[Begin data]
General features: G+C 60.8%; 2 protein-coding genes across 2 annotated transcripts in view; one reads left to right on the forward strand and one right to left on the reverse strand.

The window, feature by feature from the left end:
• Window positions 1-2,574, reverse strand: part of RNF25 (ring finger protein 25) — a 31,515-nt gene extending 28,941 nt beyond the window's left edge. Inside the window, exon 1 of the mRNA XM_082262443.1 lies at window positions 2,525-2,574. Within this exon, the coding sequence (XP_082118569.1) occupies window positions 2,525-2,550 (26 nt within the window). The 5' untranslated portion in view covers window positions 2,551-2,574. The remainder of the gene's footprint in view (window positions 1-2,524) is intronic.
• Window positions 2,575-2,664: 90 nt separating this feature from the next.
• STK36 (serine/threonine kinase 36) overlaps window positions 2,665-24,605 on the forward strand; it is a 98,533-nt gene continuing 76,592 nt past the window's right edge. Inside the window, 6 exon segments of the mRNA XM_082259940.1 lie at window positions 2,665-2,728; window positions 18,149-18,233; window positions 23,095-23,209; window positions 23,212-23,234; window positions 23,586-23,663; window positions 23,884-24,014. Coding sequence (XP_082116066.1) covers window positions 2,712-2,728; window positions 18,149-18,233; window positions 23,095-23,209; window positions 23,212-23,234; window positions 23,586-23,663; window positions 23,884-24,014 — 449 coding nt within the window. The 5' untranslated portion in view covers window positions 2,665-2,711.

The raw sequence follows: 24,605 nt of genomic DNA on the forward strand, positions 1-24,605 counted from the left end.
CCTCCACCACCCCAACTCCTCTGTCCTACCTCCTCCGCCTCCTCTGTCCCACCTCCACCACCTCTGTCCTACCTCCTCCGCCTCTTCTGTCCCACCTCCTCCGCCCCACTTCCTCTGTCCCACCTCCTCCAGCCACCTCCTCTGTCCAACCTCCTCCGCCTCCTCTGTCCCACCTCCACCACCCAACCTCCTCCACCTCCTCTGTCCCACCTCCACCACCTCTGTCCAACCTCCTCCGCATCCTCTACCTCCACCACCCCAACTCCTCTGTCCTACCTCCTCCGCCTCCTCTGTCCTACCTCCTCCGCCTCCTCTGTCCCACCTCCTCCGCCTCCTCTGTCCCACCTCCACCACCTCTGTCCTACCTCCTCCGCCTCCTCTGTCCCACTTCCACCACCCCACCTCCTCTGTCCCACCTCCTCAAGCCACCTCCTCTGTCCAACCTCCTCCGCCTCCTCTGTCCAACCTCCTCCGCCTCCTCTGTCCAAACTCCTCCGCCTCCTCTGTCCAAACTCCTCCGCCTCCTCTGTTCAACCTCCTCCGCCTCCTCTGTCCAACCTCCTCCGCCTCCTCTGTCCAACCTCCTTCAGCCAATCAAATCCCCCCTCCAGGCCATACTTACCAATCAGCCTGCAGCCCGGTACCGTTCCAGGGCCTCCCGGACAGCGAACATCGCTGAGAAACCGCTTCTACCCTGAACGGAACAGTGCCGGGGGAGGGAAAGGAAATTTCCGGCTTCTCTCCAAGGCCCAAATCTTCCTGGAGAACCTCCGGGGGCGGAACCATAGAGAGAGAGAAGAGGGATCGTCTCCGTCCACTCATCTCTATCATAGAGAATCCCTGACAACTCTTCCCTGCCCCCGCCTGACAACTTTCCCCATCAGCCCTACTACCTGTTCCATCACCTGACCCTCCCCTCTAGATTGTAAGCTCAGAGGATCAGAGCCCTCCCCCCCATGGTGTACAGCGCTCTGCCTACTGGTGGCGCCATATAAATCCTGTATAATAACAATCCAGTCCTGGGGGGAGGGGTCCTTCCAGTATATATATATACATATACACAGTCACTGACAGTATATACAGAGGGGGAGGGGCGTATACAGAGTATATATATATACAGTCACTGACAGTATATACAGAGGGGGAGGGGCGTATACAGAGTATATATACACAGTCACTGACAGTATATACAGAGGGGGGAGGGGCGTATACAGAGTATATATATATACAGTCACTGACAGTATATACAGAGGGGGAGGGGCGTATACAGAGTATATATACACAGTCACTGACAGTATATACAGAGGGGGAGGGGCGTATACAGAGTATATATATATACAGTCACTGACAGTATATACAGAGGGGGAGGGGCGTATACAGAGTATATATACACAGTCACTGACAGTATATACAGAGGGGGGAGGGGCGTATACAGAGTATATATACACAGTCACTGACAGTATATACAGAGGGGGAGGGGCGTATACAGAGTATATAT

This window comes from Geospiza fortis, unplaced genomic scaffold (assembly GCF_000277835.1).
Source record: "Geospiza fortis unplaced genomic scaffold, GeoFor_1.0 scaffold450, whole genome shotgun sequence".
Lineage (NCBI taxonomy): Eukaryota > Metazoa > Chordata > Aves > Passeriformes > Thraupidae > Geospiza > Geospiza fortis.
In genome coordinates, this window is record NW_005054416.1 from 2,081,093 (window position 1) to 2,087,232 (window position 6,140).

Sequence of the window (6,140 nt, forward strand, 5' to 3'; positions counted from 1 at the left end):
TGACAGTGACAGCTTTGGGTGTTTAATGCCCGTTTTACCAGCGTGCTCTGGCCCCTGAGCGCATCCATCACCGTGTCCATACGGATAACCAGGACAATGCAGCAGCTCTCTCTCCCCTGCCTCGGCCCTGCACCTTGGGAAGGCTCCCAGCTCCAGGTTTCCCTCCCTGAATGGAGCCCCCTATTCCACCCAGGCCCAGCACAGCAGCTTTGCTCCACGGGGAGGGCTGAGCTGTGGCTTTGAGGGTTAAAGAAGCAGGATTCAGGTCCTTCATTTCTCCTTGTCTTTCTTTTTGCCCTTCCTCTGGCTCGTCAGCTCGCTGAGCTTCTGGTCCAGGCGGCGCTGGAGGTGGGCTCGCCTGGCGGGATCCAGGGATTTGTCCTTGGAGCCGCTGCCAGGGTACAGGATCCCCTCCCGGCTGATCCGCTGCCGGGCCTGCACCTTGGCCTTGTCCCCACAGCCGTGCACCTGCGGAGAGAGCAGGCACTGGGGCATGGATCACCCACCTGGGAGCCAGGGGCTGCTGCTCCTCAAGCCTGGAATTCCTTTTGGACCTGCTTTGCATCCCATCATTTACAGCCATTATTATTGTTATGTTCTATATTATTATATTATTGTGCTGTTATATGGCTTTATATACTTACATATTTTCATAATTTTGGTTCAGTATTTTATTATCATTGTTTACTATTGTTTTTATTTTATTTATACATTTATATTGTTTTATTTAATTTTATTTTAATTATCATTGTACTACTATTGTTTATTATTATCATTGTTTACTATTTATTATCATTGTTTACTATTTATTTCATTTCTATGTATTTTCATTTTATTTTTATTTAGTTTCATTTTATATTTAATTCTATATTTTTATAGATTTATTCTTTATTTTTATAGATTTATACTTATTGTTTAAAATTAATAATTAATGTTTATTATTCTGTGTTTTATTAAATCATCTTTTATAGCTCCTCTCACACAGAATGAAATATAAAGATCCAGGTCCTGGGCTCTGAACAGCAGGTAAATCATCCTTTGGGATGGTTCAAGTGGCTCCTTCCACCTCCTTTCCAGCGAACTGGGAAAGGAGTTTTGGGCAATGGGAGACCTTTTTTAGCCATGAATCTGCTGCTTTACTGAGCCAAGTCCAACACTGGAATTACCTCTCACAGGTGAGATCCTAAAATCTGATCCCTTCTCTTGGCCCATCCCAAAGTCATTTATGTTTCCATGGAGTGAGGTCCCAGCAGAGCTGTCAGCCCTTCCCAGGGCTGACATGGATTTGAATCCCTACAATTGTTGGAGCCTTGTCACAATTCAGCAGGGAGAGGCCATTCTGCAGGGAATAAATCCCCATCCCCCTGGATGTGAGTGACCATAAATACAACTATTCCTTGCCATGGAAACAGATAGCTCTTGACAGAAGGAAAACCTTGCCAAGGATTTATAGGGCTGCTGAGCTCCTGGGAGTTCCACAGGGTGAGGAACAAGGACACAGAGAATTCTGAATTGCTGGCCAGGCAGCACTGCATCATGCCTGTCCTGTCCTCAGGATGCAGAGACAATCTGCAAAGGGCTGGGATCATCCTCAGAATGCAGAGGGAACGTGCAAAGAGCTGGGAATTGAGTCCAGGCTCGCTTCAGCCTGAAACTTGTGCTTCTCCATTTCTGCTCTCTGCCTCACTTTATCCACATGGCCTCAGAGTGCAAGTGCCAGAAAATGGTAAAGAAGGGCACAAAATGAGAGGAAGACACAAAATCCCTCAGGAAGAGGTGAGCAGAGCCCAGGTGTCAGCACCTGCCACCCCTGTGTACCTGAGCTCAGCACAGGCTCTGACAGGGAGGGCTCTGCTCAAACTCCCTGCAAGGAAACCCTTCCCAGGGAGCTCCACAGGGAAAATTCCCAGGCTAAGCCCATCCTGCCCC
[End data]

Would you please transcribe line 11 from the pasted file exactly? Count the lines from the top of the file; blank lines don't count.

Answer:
In genome coordinates, this window is record NW_005054416.1 from 2,081,093 (window position 1) to 2,087,232 (window position 6,140).